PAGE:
Le Thu 21 June 2012
From time to time you will have found a need to produce a seamless spherical texture.....without ending up with a completely spak looking mess at the poles. The type of project where you might need to do this is a planet texture for Celestia where the type of planet you are looking to create has not got a polar ocean or icecap to hide the distortion at the poles.
Celestia Image of two face planet
Celestia Image of icy planet
Gather your resources
When you are out and about, cart a camera around with you and keep an eye out for textures that might be useful for you. Rocks, mud, lichens, even the remains of dinner burnt onto the bottom of the frying pan can be interesting and make a good planet texture.
Other sources of images are aerial photos that can be obtained off the web from some sources. A good one for free orthophoto images is www.linz.govt.nz – navigate through to the maps pages and then to the orthophoto download index/diagram. Google maps may be a useful source as well as scanned bits of satellite images from books.
Gather the images that you will be drawing on to build up your spherical texture. In the illustration given here, the texture is for a rocky planet, and so the basic textures will be images of rock surfaces.
Make the texture – part 1.
The first step is to make up a texture that you will make horizontally tile-able, then ultimately into a true spherical texture.
Start a new image in your favourite image processing package. This illustration will use Corel Photopaint but the steps are the same if you are using the GIMP or Adobe Photoshop. The new image must have the proportions 2 wide x 1 high. If you are intending to be using your texture in such a way that you will be looking at it quite closely in the final render or application, then you will want quite a high resolution image. 2048 x 1024 is reasonable, but 4096 x 2048 is better.
From your resource images, copy and paste out bits that you would like to see in your spherical texture. Try to use bits of the resource images that are as flat-on as possible. Paste these bits of images into your new texture, making sure they overlap and are all on separate layers.
Push the elements and layers around, rotate them, etc to your heart's content until you are happy with the rough layout. Swap to your erase tool and make it reasonably feathered. Working with each layer or element soften the edges and refine the shape to capture the features you want. At the end of this process your image will be looking pretty hot, but not tile-able.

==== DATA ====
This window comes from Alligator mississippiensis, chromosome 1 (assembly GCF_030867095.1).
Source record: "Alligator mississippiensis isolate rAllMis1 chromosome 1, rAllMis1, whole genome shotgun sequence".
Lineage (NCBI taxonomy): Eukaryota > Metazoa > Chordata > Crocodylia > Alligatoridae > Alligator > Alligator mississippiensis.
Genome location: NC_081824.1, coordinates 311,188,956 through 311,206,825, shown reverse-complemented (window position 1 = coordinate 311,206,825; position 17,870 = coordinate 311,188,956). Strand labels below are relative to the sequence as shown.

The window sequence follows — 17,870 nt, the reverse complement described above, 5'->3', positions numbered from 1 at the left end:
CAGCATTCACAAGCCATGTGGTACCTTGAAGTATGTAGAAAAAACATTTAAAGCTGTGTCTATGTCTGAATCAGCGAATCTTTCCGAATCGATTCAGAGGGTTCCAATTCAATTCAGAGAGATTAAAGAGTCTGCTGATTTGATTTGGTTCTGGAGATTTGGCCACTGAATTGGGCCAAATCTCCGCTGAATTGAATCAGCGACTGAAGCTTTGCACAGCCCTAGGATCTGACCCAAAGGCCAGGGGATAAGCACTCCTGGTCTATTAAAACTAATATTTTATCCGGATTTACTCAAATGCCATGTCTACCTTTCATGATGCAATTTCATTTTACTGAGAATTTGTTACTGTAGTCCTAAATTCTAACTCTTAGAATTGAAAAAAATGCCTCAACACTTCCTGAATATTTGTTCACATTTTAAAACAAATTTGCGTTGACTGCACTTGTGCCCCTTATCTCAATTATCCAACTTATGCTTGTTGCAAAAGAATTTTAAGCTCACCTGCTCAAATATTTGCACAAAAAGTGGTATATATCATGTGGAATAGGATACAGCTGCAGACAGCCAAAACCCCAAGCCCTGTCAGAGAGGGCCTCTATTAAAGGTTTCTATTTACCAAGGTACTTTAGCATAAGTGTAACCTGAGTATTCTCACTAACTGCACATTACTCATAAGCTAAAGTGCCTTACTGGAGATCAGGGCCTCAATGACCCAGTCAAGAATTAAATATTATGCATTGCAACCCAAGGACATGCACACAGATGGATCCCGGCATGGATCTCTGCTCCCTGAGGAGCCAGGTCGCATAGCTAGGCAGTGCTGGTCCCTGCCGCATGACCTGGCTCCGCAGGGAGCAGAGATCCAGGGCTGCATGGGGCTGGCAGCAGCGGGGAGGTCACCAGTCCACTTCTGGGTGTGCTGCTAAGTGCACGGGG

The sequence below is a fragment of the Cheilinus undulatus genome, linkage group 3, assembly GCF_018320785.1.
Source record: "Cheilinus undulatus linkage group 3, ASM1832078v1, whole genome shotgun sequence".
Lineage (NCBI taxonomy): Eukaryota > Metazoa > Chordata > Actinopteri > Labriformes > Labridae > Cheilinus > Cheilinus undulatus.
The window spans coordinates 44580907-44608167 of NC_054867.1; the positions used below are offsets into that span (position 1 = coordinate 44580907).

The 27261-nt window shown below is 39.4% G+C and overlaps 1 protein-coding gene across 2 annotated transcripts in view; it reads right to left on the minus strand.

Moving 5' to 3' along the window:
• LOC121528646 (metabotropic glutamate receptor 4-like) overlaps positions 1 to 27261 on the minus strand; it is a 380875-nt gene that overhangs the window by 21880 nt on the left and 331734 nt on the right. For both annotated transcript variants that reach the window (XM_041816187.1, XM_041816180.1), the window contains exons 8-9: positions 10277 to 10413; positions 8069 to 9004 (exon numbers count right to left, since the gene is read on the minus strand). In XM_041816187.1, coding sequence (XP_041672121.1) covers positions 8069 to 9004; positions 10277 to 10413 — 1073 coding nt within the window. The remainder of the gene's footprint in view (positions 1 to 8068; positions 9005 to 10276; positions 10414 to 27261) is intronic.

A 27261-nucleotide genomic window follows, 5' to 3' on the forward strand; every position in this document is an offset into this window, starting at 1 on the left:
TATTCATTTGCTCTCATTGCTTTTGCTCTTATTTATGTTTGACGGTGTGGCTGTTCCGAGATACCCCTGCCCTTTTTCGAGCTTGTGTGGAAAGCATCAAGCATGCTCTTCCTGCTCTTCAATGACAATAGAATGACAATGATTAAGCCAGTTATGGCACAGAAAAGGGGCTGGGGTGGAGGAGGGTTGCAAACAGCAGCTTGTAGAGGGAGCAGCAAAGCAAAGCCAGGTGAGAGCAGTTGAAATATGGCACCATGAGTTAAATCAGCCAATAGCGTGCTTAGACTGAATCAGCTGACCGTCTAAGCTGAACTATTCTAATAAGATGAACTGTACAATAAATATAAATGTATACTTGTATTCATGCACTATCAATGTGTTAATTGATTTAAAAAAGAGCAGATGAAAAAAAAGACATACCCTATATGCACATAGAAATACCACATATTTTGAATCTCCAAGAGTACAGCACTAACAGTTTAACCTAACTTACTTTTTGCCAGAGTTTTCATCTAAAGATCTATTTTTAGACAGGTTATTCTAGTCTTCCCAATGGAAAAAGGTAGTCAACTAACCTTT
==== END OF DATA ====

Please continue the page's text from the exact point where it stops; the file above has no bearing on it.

While you still have the elements and layers as separate entities you may wish to use the colour balance and brightness/contrast tools to make the different parts of your image more harmonious or at least more appropriate levels of lightness and saturation. In cases where you are looking for a very uniform colour across the texture, it is worth flattening your image into the background layer, then use the saturation tool to desaturate the image almost to a greyscale. After that, then you can add in a colour wash over the top or use the colour balance tool to shift the image colour to target colour by playing with the colour sliders.
Flatten all of your layers into the background if you have not already done so.
Making the texture – part 2
You now have a texture image which looks great but is not tile-able. The next step is to make this texture horizontally tile-able (aka, a seamless cylindrical texture).
Save your work under a new name so that you are not using your original texture - because it will be useful later.
Some image manipulation packages have tools built into them to automatically make an image tile-able. They are good and a perfectly good option. The down side is that you may have to sacrifice a considerable area of your wonderful and carefully patched together texture. Doing it manually allows you full control over your texture and how it ends up looking.
With your texture open, drag out a roughly square-shaped mask/selection that encompassed the full height of the texture, and one end of the texture. It will end up looking like shown below. Note that the selection does not have to be exactly half of the image.
Copy your selected area and paste it directly back into the image as a new layer. Invert the mask so that it selected the other end of the texture.
Ensuring the background is active, copy and paste the other end back into the original image as a new layer. Now you have the image with a copy of each end of the image as separate layers. Using keyed in values or the cursor keys to nudge the two layers, move each one to the opposite end from where they were in your original image. Your image will look something like this;
Using a combination of the clone tool or just erasing with a feathered erase tool though to expose the underlying background, blend out the join line between the two half layers.